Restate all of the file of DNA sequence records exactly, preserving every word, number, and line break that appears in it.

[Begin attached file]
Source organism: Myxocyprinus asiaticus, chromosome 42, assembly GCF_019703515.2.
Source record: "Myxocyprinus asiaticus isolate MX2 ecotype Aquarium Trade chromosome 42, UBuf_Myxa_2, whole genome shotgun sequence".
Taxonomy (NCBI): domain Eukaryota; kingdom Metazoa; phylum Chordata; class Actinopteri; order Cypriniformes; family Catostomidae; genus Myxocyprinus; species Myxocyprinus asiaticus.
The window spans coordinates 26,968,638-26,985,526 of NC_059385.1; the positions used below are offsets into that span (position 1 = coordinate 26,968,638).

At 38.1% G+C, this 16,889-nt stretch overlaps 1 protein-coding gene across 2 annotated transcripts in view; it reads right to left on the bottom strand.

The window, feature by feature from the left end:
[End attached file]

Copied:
Source organism: Myxocyprinus asiaticus, chromosome 42, assembly GCF_019703515.2.
Source record: "Myxocyprinus asiaticus isolate MX2 ecotype Aquarium Trade chromosome 42, UBuf_Myxa_2, whole genome shotgun sequence".
Taxonomy (NCBI): domain Eukaryota; kingdom Metazoa; phylum Chordata; class Actinopteri; order Cypriniformes; family Catostomidae; genus Myxocyprinus; species Myxocyprinus asiaticus.
The window spans coordinates 26,968,638-26,985,526 of NC_059385.1; the positions used below are offsets into that span (position 1 = coordinate 26,968,638).

At 38.1% G+C, this 16,889-nt stretch overlaps 1 protein-coding gene across 2 annotated transcripts in view; it reads right to left on the bottom strand.

The window, feature by feature from the left end: